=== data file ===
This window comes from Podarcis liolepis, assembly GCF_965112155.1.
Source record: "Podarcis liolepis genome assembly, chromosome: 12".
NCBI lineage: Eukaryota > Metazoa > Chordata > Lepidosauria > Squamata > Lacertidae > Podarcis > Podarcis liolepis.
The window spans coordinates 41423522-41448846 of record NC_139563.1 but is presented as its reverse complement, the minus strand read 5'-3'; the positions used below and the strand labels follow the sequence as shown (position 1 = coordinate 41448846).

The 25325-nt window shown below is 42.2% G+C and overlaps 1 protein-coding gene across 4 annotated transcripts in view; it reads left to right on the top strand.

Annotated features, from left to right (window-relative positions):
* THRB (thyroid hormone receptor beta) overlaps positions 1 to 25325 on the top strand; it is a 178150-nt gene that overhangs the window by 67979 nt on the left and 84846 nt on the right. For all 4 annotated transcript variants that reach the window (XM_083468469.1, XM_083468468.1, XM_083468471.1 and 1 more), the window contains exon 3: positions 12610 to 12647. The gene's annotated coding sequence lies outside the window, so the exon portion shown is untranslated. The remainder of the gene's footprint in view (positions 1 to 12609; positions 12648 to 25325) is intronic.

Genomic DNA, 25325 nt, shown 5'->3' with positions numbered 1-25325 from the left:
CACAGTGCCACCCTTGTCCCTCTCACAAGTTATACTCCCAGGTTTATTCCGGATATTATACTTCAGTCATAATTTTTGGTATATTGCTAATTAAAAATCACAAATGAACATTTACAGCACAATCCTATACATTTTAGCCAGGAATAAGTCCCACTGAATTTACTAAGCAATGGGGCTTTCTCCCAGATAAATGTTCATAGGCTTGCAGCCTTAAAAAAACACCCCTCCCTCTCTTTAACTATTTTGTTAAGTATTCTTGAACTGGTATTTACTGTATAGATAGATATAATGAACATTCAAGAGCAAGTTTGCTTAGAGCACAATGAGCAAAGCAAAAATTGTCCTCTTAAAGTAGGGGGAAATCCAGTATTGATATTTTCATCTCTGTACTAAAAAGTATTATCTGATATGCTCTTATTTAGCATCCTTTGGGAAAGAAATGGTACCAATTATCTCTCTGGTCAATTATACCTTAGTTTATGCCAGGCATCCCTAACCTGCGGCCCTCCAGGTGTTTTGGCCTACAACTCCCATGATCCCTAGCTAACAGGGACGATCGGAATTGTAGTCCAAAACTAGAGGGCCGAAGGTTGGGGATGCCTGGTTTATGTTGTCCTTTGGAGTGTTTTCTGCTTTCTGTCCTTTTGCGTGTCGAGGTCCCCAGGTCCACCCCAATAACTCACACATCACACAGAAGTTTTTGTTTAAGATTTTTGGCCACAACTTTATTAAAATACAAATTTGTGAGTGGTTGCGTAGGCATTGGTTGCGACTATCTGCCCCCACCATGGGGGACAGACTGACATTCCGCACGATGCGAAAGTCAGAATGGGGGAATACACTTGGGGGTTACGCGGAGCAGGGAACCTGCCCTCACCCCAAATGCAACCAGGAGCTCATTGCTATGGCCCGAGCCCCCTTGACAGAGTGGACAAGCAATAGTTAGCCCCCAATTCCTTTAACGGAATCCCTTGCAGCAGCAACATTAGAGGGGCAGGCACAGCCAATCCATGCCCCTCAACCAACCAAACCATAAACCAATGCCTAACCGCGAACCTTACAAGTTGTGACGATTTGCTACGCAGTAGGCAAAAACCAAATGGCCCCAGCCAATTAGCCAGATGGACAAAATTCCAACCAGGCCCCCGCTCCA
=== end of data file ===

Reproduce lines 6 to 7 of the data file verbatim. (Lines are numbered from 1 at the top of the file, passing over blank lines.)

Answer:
Annotated features, from left to right (window-relative positions):
* THRB (thyroid hormone receptor beta) overlaps positions 1 to 25325 on the top strand; it is a 178150-nt gene that overhangs the window by 67979 nt on the left and 84846 nt on the right. For all 4 annotated transcript variants that reach the window (XM_083468469.1, XM_083468468.1, XM_083468471.1 and 1 more), the window contains exon 3: positions 12610 to 12647. The gene's annotated coding sequence lies outside the window, so the exon portion shown is untranslated. The remainder of the gene's footprint in view (positions 1 to 12609; positions 12648 to 25325) is intronic.